Gigs, dance, art

January 20th, 2010: Robyn Orlin – Call it… kissed by the sun… better still the revenge of geography


I know, I said I would give up and stop going to her shows. But her moving out of South Africa had given me hope that familiarity was holding her down. The first time I saw one of her shows was great, so maybe she had been getting too comfortable.

Well. Ibrahim Sissoko was great, and I’d like to see him perform in another setting. He can do a lot, and his B-Boy stints were both technically cool and not overdone. So that’s one trap nicely avoided. The guy has charisma, and he made it a good show for me. Maxime Rebière was doing live graphics and though he was OK, it was all to meaningful for me and suffered a lot from reminding me of what Meg Stuart can do when it comes to collaborating with visual artists. I think that hit the main nerve. It’s not just about integrating someone else into a show. I think it’s just that I can relate to Meg Stuart’s language in a way that I just can’t reach with Robyn Orlin. So I can appreciate Sissoko’s performance, but the cheerful/comfortable/predictable background makes me uneasy. And her provocative bits just leave me unruffled. This time that was her calling for everyone to have their mobile phone alarm go off at the same time, challenging everyone to transgress that big rule of theaters: turn off your mobile.

Well, I didn’t play along, and got a couple of sneers from people next to me. I don’t own a mobile phone. And I think that tells a lot about why Robyn Orlin is too cool for me, and why I love Meg Stuart.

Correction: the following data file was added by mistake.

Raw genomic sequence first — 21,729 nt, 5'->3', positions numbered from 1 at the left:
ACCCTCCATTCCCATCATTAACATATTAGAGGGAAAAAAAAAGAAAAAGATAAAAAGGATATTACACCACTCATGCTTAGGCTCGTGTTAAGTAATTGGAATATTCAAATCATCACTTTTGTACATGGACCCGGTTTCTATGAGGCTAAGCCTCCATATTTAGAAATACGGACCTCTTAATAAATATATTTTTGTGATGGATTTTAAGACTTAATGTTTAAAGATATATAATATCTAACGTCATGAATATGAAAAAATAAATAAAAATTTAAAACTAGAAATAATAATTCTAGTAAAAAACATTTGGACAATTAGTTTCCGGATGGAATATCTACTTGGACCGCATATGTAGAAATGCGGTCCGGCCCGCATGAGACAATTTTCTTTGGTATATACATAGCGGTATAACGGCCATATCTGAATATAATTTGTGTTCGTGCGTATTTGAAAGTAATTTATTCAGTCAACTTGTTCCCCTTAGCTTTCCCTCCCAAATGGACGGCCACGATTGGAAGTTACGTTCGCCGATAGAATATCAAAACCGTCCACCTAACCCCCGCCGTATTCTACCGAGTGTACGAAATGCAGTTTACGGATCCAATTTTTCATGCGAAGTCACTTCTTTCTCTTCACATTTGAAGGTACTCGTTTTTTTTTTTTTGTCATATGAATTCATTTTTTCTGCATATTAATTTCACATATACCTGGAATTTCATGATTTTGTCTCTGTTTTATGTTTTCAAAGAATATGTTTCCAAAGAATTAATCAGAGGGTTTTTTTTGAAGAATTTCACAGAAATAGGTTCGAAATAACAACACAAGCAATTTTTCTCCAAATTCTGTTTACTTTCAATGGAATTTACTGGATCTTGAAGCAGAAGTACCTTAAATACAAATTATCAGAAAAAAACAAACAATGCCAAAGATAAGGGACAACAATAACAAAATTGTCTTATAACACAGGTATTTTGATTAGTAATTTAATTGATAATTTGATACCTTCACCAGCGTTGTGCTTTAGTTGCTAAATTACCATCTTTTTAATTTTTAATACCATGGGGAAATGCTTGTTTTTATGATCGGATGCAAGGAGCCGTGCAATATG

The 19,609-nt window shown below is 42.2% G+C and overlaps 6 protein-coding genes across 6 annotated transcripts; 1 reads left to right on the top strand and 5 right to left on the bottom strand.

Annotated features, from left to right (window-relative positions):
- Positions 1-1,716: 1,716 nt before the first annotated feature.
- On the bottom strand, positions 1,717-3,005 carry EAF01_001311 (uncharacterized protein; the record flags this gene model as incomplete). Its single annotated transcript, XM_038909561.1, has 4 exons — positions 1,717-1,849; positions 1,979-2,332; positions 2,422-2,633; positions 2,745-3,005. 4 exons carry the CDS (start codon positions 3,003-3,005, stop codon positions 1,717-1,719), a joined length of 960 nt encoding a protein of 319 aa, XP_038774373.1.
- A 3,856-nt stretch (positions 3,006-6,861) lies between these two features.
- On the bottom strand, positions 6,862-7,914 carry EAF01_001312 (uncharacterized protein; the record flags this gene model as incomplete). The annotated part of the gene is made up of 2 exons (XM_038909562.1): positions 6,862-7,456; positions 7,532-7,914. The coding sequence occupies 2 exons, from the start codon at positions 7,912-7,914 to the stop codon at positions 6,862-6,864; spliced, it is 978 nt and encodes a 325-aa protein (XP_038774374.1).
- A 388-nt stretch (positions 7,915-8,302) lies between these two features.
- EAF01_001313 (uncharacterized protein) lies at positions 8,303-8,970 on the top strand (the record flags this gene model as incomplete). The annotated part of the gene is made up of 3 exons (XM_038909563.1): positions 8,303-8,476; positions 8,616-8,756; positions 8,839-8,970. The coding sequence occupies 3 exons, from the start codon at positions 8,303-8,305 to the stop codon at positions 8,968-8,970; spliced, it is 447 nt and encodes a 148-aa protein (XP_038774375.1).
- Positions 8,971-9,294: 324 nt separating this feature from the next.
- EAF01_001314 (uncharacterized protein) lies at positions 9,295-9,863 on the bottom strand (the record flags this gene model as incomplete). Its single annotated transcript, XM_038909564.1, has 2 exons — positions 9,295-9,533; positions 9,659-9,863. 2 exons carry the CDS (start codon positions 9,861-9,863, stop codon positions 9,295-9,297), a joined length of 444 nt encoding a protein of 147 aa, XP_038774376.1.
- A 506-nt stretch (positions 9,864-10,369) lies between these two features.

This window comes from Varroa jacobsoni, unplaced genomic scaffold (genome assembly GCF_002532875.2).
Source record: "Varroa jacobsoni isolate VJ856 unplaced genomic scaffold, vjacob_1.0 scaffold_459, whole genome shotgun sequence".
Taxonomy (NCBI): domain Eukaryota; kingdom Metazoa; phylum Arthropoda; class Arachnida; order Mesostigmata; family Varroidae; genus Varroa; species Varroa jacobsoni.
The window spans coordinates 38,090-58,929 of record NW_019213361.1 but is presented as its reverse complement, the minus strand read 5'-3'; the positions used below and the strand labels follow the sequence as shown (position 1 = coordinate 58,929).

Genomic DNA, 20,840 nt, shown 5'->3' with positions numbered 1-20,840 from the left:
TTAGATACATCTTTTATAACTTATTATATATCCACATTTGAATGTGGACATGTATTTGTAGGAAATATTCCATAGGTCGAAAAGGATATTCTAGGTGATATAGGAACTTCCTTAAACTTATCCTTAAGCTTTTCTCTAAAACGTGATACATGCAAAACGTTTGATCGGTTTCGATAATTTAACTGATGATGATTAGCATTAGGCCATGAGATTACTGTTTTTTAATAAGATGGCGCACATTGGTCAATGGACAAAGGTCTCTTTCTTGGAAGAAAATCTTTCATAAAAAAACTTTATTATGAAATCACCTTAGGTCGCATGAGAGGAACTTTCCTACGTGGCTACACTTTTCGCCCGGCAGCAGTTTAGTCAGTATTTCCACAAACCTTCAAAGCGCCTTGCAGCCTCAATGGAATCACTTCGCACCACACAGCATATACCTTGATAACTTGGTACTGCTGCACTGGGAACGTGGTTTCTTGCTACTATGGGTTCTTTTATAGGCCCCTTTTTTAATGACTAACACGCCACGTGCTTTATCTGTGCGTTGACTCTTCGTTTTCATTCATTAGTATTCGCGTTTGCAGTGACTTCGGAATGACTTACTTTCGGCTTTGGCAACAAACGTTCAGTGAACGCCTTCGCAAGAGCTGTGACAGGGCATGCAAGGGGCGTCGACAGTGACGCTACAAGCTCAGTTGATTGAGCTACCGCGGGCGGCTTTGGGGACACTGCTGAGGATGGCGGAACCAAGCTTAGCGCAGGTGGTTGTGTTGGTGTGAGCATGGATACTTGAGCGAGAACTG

There were good bits, but most of that relied on Sissoko’s presence. And as the show went on I felt he could have done more. But those many cliched bits had him stuck. I mean I don’t think any single one was left out. It’s so easy for her to stand and bring them out. She can claim she’s being ironic. But her Sarkozy trashing was also so easy as to be almost an endorsement. It’s all so comfortable and predictable. Her audience is mainly people who make a show of loathing Sarkozy but wouldn’t set foot outside of Paris into the suburbs — totally different concept from in the US: here suburbs are your inner cities — and she plays to them, makes them feel good. She can say she leaves things open-ended, and blame the audience. Maybe that means I’m a middle-of-the-road person — I wish — but it all felt as a discourse for the middle-aged middle-class. Claiming Hip-Hop for that could have made sense but didn’t for lack of a deep enough connection. In my opinion, of course.

I didn’t think this post would come out this way, but I try to be positive this year, and this time that meant dragging Meg Stuart into an unrelated post. Leaning on her for cheerfulness, that’s going to make sense to exactly nobody but me.


January 23, 2010 - Posted by | Dance | , ,

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